Minnesota, born Christian Bauhofer, is a rising EDM producer swiftly becoming notorious for his underground sound, unique bass lines, and flawless utilization of female vocals. Art Scene Alliance brought Minnesota and AMP LIVE (ofZion I) to The Parish in Austin, TX last week for a vivacious night of rich bass and relentless groove. In addition to badass beats and top-notch production, the lighting design was on point courtesy of synaesthesiax. The combination of all of these elements kept the crowd alive and dancing until the early morning hours.
I caught up with Minnesota before rockin’ out to his set and learned that as all genuine artists, Christian’s character adds to the depth of his craft. He chatted with us about the anticipated release of Voyager in May, his efforts to raise money for melanoma in his stepbrother’s memory, and how EDM artists are starting to use their platform for social change by partnering with organizations such as Electric Family.
The Untz: I keep up with you on social media, and saw you're planning to release some new tunes. Do you have a release date set?
Minnesota: I’m aiming for May 15th, we’re working on the art and one or two more tracks for it. I’m working with a really cool designer that I actually found from Youtube videos, and really trying to get some dope beats for this release.
The Untz: Do you have a vision for the album/EP art?
Minnesota: Yes, the release is going to be called Voyager and it’s going to be a steam punk theme, with a sort of futuristic yet old-fashioned air-ship on the front. I definitely have a solid vision for the whole thing.
The Untz: One thing I’ve noticed is that you remix a lot of different kinds of tracks, from reggae, to other EDM with a lot of Adventure Club. Is there a certain genre that you most enjoy remixing?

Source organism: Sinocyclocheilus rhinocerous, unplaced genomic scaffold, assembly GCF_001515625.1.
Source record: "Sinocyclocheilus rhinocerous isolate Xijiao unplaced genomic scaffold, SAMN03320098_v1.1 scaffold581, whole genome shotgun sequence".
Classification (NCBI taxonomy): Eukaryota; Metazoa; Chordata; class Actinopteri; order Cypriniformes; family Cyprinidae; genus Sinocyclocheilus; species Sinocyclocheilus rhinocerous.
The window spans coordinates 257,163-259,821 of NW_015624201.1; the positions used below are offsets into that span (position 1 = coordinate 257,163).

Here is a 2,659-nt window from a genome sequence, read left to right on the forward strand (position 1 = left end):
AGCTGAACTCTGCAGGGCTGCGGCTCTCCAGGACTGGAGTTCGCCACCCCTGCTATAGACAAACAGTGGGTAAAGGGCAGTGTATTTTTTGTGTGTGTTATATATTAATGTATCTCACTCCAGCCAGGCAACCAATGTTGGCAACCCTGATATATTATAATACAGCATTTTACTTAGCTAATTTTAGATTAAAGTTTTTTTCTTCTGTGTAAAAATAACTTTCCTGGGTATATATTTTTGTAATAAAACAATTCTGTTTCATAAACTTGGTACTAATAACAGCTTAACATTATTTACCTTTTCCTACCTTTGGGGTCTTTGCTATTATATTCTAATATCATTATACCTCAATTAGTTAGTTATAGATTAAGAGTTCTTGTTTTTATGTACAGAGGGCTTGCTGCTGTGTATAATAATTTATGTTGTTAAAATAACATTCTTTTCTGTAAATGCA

Minnesota: I definitely prefer remixing female vocals; that’s why I’ve done a few Adventure Club remixes. There’s another [Adventure Club remix] in the promo that I haven’t released yet. The [Collie Buddz remix to] “Come Around” track was actually an acapella that I put on a track that I had already done, it felt a little bit dubby and reggae; I also want to do more reggae stuff like that.
The Untz: As I mentioned, I keep up with you on social media and one thing I was really inspired by was your stepmom running in the Boston Marathon to raise money for The Melanoma Foundation of New England in your stepbrother Connor’s memory. How is that going so far?
Minnesota: Good, she’s raised over $20,000, which is awesome. She’s running the Boston Marathon on April 21st and luckily I’ll get to be there because I have a show the next week in Boston.
I’m also working on stuff personally to raise money for melanoma. There’s a company called Electric Family that makes bracelets and other apparel to help raise money for different causes, so we are working with them and hopefully doing some other stuff to raise some money [for melanoma].
The Untz: I actually checked out her fundraising page to share it on my social media, and noticed that she’s less than $4,000 away from her goal of $30,000. Do you think she’s going to reach that goal in the next month?